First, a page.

Coccidioides immitis is a fungal respiratory pathogen of humans and causative agent of valley fever (coccidioidomycosis). Exposure to the airborne, infectious cells (arthroconidia) can lead to a range of clinical disease from a benign, self-limited infectious cells (arthroconidia) can lead to a range of clinical disease from a benign, self-limited infection to a severe, progressive and often fatal mycosis involving pulmonary and extrapulmonary tissues. Immunologically compromising illnesses, although present in some patients, are not prerequisite to infection by C. immitis. There exists a consistent and predictable immunological pattern in patients at various stages of coccidioidomycosis, which may be related to initial exposure to the arthroconidia, followed by repeated exposure to soluble antigenic fractions of primarily wall origin during the parasitic cycle (i.e., spherule-endospore phase). Our hypothesis is that arthroconidia, spherules, and endospores of C. immitis elicit different host responses because of qualitative and/or quantitative differences in the antigenic composition of their cell wall to which the host is originally exposed. It has been possible to isolate soluble, antigenic complexes from the cell envelopes off arthroconidia and spherules grown in vitro, characterize their immunoreactivity in humoral and cellular immunoassays, and obtain purified components using various separation techniques. In the proposed investigations we will characterize these purified components on the basis of their chemical composition, antigenic identity in standardized immunoelectrophoresis and immunodiffusion tests, and relative immunoreactivity in assays which measure patient antibody adsorption and T-cell response to the homogeneous fractions. We will also examine the biological function of these purified components, with focus on their possible enzymatic activity and impact on fungal morphogenesis and host invasion. Our recent development of a cDNA expression library and the availability of a genomic library for C. immitis permits application of recombinant DNA technology in our further characterization of these purified, wall-associated fractions. Initially, we will screen the libraries using selected immunoprobes and oligonucleotide probes corresponding to those selected fractions with established significance in host antibody response, tissue invasion, or C. immitis morphogenesis, and clone the genes which regulate production off the homologous fusion peptides. Ultimately, we will determine expression of these genes during arthroconidium-spherule-endospore development in vitro. We believe that this comprehensive approach to the study of C. immitis antigens will lead to a better understanding of the pattern of immunological response by the host and factors which contribute to pathogenicity, as well as identify potential diagnostic DNA probes and molecular targets for development of novel antifungal compounds.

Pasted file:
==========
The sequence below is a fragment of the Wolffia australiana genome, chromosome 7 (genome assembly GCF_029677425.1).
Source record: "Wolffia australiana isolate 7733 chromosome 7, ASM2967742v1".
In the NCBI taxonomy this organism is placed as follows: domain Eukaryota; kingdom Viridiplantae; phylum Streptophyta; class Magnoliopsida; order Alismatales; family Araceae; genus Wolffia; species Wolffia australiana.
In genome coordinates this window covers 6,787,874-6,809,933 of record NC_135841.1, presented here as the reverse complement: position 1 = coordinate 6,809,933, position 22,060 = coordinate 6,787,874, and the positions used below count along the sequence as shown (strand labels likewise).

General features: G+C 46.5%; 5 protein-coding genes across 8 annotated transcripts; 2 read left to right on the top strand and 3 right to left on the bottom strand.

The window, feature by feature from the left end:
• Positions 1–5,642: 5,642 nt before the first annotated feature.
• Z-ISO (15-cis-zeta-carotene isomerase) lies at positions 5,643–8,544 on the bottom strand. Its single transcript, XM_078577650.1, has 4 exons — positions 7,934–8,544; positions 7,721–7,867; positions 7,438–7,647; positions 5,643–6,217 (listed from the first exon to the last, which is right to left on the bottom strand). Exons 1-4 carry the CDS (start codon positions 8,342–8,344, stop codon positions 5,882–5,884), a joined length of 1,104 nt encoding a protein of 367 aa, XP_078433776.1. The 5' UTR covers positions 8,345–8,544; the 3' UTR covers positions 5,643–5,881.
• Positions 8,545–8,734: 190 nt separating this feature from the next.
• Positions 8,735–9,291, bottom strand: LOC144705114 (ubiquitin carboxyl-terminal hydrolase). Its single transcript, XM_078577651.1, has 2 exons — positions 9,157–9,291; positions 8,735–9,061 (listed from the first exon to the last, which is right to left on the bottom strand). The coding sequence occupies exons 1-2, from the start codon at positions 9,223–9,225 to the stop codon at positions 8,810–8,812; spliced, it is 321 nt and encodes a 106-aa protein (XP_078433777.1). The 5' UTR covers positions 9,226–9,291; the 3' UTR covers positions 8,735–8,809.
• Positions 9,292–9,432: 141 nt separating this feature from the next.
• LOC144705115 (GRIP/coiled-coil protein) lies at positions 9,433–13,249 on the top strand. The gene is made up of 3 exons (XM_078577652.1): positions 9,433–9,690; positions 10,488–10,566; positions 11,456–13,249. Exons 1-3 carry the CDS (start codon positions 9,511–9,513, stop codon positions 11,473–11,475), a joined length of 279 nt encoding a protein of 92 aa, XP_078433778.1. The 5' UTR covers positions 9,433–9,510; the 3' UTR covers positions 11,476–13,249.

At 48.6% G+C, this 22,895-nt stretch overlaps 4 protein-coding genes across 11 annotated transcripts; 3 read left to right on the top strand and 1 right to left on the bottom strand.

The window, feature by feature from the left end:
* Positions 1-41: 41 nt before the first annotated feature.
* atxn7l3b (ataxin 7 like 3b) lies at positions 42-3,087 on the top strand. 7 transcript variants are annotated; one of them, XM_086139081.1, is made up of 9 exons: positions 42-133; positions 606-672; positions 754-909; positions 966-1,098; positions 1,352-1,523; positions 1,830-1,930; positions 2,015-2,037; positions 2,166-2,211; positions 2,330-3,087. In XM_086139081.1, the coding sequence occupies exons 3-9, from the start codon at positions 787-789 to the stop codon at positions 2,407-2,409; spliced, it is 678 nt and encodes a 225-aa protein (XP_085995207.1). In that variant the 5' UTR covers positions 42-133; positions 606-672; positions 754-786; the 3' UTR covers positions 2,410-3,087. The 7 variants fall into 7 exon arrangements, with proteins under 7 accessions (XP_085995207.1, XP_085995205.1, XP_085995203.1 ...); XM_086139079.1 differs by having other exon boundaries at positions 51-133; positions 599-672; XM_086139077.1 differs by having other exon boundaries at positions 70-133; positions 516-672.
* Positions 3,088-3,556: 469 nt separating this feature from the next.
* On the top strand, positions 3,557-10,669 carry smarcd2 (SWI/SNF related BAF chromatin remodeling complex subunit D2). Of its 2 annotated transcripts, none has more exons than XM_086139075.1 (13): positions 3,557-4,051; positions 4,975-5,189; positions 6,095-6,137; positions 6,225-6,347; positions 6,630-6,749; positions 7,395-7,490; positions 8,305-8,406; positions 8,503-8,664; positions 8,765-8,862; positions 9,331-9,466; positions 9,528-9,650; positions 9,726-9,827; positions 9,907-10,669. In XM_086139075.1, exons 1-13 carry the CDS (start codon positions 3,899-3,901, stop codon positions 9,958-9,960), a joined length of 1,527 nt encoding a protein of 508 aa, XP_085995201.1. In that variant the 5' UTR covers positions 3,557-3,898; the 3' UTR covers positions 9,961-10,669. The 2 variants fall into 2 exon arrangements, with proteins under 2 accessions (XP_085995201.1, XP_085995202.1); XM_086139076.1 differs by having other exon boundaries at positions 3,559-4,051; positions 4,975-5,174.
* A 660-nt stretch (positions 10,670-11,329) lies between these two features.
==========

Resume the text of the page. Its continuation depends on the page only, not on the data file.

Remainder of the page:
National Institute of Health (NIH)
National Institute of Allergy and Infectious Diseases (NIAID)
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Bacteriology and Mycology Subcommittee 1 (BM)
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University of Texas Austin
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